Innovation Unveiled: Firefighters Introduce Specialized Blanket to Tackle Electric Car Fires

firefighters utilize special blankets to tackle Electric Car Fires

With EVs becoming more common on the roads, they present a new obstacle for firefighters. Because they are powered by large lithium-ion batteries, electric car fires take more time to permanently extinguish. Due to the size and location of the batteries, as well as the large amounts of chemical energy they carry, an EV fire can take hours to put out.

RELATED: California Firefighters Needed to Use 6k Gallons of Water to Put Out “Spontaneous” Tesla Fire

That was until the South Metro Fire Rescue Centennial in Colorado stepped in after receiving a call about an electric 2019 Jaguar I-Pace that caught fire mid-charge in the garage at a private residence. Once firefighters were able to clear the home of any residents. While they were able to keep the fire controlled, firefighters determined that the lithium-ion battery pack inside the car was still burning.

Electric Car Fires vs Blankets

Due to the contents of the batteries, the Hazardous Materials Team responded to mitigate the burning EV with a fire blanket specifically made to handle electric car fires by cutting off the supply of oxygen to the car’s batteries.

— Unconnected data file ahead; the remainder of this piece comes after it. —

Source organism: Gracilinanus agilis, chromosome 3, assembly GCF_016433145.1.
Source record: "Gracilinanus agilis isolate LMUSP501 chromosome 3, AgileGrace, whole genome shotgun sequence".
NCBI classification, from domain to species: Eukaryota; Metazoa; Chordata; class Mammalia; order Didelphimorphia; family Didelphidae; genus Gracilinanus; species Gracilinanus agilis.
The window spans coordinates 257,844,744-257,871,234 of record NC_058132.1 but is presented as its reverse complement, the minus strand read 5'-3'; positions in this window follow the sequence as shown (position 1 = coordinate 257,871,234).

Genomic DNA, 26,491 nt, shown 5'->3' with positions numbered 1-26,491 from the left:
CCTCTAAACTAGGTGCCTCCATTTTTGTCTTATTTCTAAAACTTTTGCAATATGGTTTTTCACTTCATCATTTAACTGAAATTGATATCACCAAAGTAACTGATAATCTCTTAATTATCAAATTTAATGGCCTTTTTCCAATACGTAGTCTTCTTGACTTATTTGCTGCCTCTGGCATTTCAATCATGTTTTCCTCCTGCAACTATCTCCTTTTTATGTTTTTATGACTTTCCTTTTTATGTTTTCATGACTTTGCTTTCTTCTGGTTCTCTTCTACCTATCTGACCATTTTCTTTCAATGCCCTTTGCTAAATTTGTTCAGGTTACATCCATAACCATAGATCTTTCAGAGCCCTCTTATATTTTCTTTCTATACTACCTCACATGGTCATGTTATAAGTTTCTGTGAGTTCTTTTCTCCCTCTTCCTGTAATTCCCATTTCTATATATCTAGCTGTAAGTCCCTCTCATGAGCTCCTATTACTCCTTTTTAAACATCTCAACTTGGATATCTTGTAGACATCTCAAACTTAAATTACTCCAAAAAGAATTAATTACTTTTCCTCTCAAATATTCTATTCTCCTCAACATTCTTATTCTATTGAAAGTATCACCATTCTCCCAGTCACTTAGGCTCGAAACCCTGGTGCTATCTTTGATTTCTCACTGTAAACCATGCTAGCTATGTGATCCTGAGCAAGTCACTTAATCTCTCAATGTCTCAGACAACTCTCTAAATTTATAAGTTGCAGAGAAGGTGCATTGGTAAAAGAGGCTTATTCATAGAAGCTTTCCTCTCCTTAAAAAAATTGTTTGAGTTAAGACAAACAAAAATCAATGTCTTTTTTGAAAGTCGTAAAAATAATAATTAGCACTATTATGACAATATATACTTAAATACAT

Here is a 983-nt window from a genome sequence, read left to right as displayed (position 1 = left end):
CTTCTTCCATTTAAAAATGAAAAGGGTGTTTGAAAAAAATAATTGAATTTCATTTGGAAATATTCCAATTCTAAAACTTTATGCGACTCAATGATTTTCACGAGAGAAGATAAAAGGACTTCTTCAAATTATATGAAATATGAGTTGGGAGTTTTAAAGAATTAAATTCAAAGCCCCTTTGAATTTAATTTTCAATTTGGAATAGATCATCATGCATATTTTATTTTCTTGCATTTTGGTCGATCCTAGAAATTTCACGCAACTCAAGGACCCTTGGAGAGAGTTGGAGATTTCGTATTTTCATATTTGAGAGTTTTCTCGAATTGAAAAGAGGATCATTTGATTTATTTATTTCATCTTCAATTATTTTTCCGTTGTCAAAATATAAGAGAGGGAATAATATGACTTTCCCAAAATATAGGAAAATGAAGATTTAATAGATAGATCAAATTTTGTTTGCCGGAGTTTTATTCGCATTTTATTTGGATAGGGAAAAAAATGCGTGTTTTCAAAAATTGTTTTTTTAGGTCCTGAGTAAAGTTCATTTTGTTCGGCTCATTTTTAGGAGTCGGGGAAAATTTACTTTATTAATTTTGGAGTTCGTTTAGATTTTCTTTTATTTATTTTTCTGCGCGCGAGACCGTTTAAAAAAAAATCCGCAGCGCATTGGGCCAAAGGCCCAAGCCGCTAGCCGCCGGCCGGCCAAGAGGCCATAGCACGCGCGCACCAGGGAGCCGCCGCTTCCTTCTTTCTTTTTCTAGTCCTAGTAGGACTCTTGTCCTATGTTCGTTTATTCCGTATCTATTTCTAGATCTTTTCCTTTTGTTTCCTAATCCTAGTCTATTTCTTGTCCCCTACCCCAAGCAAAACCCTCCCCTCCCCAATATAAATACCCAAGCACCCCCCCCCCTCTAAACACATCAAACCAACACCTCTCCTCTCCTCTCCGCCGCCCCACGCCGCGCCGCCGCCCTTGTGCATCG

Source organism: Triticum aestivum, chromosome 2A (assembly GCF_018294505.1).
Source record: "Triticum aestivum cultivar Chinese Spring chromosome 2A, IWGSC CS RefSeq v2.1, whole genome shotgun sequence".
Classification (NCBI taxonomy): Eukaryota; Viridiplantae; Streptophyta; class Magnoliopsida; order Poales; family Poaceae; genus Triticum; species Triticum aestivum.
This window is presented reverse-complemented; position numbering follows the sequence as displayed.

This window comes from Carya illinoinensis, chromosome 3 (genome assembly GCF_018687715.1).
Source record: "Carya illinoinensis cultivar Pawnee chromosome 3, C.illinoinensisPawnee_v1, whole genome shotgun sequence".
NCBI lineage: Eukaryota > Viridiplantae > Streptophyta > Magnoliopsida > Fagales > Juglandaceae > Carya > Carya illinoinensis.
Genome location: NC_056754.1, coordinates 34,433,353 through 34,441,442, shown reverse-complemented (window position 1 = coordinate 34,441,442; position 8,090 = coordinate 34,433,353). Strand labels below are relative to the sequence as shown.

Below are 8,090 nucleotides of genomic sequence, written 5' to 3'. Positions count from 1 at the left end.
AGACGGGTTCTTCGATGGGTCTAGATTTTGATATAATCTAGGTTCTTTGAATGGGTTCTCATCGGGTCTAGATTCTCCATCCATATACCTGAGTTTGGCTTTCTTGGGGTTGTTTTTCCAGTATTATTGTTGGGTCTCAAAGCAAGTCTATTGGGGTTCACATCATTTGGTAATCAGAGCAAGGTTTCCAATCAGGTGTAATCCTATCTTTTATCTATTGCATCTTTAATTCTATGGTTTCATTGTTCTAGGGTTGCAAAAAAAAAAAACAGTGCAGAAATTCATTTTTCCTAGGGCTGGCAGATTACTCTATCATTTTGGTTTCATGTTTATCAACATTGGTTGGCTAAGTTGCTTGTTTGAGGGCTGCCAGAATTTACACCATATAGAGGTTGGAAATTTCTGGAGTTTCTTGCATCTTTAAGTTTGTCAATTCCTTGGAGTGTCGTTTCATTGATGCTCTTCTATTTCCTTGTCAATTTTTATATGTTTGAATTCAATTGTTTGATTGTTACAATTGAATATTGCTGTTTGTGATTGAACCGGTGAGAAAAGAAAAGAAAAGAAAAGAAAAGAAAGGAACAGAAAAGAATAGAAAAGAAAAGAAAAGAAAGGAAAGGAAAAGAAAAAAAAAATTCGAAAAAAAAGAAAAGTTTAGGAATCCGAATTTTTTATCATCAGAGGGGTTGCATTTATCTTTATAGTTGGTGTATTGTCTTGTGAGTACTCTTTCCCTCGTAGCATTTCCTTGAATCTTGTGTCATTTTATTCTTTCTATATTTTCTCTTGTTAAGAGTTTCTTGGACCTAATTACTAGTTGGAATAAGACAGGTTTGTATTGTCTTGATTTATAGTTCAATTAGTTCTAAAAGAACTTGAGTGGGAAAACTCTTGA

While these blankets do help make it safer for firefighters to take on electric car fires, that doesn’t mean that the danger has been removed from the scene. After applying the blanket, firefighters loaded the Jaguar onto a car hauler, with the blanket still smothering it, and delivered it to a junkyard. With the vehicle relocated away from the residential neighborhood, the heat was allowed to dissipate and the fire would eventually burn itself out.

Electric car fire blankets usually weigh about 62 lbs and can cost departments between $3,000 and $5,000. But they are much more effective than simply spraying EVs down with water. According to the SFMR, treating electric car fires with water is much more time-consuming, a waste of resources, and the runoff water can potentially be hazardous.

Thankfully in this situation, the fire blanket proved itself useful, and nobody was injured as a result. While it is unknown as to how the fire started, certain Jaguar I-Paces have received a second recall over the threat of battery fires, even if they went in for repairs from the first recall.

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